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thank you for your honest care:-I will speak with you further anon.. [Exit Steward.
Count. Even so it was with me, when I was young If we are nature's, these are ours; this thorn Doth to our rose of youth rightly belong;
Our blood to us, this to our blood is born; It is the show and seal of nature's truth,
Where love's strong passion is impress'd in youth: By our remembrances of days forgone,
Such were our faults;-or then we thought them
Her eye is sick on't; I observe her now.
I am a mother to you.
Hel. Mine honourable mistress.
Count. Nay, a mother;
Why not a mother? When I said, a mother, Methought you saw a serpent:-What's in mother, That you start at it? I say, I am your mother; And put you in the catalogue of those
That were enwombed mine:-'Tis often seen,
You ne'er oppress'd me with a mother's groan,
God's mercy, maiden! Does it curd thy blood,
Count. I say, I am your mother.
The count Rousillon cannot be my brother:
Count. Nor I your mother?
Hel. You are my mother, madam; 'would you
(So that my lord, your son, were not my brother,) Indeed, my mother!-Or were you both our mo
I care no more for, than I do for heaven,
So I were not his sister: Can't no other,
But, I your daughter, he must be my brother? Count. Yes, Helen, you might be my daughter-inlaw;
God shield, you mean it not! Daughter, and mother,
Your salt tears' head t. Now to all sense 'tis gross,
That truth should be suspected :-Speak, is't so?
To tell me truly.
Hel. Good mad am, pardon me!
Hel. Your pardon, noble mistress!
Count. Love you my son?
Hel. Do not you love him, madam?
Count. Go not about; my love hath in't a bond, Whereof the world takes note; come, come, disclose The state of your affection; for your passions Have to the full appeach'd.
Hel. Then, I confess,
Here on my knee, before high heaven and you,
I love your son:
My friends were poor, but honest; so's my love: Be not offended; for it hurts not him,
That he is loved of me: I follow him not
By any token of presumptuous suit;
Nor would I have him, till I do deserve him;
The source of your grici.
According to their nature.
The sun, that looks upon his worshipper,
But knows of him no more. My dearest madam,
Hel. Madam, I had.
Count. Wherefore? tell true.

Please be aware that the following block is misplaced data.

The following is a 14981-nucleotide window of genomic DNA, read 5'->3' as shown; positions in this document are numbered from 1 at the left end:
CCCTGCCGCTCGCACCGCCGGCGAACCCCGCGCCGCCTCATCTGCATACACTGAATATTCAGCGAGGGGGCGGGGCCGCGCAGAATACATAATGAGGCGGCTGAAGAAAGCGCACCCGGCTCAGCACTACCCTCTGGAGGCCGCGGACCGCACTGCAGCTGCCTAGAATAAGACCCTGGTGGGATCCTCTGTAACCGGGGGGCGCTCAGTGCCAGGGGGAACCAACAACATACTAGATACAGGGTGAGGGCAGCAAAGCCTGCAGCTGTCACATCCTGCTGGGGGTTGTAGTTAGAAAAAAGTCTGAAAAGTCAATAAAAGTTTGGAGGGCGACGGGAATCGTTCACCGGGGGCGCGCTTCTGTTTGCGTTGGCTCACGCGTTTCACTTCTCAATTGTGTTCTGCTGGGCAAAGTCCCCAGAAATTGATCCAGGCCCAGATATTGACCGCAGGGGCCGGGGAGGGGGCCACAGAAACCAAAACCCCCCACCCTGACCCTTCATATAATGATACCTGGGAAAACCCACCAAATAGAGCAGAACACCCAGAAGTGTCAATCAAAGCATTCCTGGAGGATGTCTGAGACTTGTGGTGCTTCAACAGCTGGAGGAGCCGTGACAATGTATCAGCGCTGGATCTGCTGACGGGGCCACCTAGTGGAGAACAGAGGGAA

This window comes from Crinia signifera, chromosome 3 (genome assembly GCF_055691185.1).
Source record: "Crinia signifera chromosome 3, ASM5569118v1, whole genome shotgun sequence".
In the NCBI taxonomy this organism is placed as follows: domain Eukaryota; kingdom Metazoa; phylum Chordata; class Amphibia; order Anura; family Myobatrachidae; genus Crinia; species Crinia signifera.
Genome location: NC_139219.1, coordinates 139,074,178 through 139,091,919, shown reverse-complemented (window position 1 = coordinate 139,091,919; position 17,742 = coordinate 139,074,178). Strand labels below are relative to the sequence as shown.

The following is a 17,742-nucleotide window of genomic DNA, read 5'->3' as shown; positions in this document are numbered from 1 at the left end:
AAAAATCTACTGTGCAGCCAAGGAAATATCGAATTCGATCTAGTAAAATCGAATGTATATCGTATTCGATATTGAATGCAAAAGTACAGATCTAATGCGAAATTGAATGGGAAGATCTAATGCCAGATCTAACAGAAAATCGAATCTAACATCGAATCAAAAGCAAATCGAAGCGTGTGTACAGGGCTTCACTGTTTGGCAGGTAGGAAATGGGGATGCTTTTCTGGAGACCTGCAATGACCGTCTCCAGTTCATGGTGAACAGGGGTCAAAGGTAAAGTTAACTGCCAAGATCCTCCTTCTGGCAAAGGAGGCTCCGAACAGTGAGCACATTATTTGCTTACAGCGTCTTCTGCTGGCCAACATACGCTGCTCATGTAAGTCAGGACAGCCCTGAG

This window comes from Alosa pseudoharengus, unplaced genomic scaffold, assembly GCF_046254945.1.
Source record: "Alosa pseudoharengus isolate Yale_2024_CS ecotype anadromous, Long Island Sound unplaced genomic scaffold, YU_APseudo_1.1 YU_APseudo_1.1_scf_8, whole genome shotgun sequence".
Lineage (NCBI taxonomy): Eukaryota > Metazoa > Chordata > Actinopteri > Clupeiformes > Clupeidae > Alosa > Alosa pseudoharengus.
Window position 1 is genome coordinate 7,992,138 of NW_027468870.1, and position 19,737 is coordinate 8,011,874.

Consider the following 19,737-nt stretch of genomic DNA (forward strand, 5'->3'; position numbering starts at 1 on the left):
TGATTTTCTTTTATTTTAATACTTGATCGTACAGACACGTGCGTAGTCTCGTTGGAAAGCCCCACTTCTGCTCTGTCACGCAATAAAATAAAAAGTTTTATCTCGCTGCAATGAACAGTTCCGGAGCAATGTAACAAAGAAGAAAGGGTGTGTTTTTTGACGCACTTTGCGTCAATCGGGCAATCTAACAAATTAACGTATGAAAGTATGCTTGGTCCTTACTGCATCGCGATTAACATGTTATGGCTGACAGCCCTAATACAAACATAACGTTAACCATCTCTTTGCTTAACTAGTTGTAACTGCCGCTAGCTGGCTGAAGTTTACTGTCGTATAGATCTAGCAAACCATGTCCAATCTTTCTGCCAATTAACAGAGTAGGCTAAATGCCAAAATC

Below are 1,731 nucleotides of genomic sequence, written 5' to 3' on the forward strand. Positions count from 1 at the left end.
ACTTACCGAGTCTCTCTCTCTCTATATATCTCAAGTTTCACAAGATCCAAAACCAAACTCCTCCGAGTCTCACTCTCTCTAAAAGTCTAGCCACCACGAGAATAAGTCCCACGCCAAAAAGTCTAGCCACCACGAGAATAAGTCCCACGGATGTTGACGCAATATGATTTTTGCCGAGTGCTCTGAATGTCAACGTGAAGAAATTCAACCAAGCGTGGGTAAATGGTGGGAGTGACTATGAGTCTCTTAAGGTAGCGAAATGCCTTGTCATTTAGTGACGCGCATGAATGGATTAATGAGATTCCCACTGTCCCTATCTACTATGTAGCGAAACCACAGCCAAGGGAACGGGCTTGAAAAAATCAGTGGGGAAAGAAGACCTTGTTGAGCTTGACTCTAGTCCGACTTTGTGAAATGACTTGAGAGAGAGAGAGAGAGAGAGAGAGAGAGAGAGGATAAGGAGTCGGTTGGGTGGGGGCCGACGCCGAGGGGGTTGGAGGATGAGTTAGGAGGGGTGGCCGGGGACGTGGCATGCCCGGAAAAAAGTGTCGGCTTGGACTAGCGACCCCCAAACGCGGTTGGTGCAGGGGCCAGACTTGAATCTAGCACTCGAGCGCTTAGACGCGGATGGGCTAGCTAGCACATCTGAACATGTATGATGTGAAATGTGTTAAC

Hel. I will tell truth; by grace itself, I swear. You know, my father left me some prescriptions Of rare and proved effects, such as his reading, And manifest experience, had collected
For general sovereignty; and that he will'd me
Count. This was your motive
For Paris, was it? Speak.
Hel. My lord your son made me to think of this; Else Paris, and the medicine, and the king, Had, from the conversation of my thoughts, Haply, been absent then.
Count. But think you, Helen,
If you should tender your supposed aid,'
He would receive it? He and his physicians
Are of a mind; he, that they cannot help him,
They, that they cannot help: how shall they credit
Hel. There's something hints,
More than my father's skill, which was the greatest Of his profession, that his good receipt
Shall, for my legacy, be sanctified
By the luckiest stars in heaven: and, would your
But give me leave to try success, I'd venture
Count. Dost thou believe't?
Hel. Ay, madam, knowingly.
Count. Why, Helen, thou shalt have my leave, and love,
Means, and attendants, and my loving greetings
SCENE I.-Paris.-A Room in the KING'S
Flourish.-Enter KING, with young_LORDS taking leave for the Florentine War; BERTRAM, PAROLLES, and Attendants.
King. Farewell, young lord, these warlike principles
Do not throw from you:-And you, my lord, farewell :
Share the advice betwixt you; if both gain all,
And is enough for both.
1 Lord. It is our hope, Sir,
After well-enter'd soldiers, to return
And find your grace in health.
King. No, no, it cannot be; and yet my heart
That doth my life besiege. Farewell, young lords;
The bravest questant + shrinks, find what you seek,
2 Lord. Health, at your bidding, serve your majesty!
King. Those girls of Italy, take heed of them;
* i. e. Those excepted who possess modern Italy, the remains of the Roman empire.
+ Seeker, enquirer.
They say our French lack language to deny,
Both. Our hearts receive your warnings.
[The King retires to a couch. 1 Lord. O my sweet lord, that you will stay behind us!
Par. 'Tis not his fault; the spark
2 Lord. O, 'tis brave wars !
Par. Most admirable: I have seen those wars. Ber. I am commanded here, and kept a coil. with;
Too young, and the next year, and 'tis too early. Par. An thy mind stand to it, boy, steal away bravely.
Ber. I shall stay here the fore horse to a smock, Creaking my shoes on the plain masonry,
Till honour be bought up, and no sword worn,
1 Lord. There's honour in the theft.
Par. Commit it, count.
2 Lord. I am your accessary; and so farewell. Ber. I grow to you, and our parting is a tortured. body.
1 Lord. Farewell, captain.
2 Lord. Sweet monsieur Parolles !
Par. Noble heroes, my sword and yours are kin. Good sparks and lustrous, a word, good metals:You shall find in the regiment of the Spinii, one captain Spurio, with his cicatrice, an emblem of war, here on his sinister cheek; it was this very sword intrench'd it: say to him, I live; and observe his reports for me.
2 Lord. We shall, noble captain.
Par. Mars dote on you for his novices! [Exeunt Lords.] What will you do?
Ber. Stay; the king
[Seeing him rise.
Par. Use a more spacious ceremony to the noble lords; you have restrain'd yourself within the list of too cold an adieu; be more expressive to them; for they wear themselves in the cap of the time,
With a noise, bustle.
+In Shakspeare's time it was usual for gentlemen to dance with swords on.
They are the foremost in the fashion.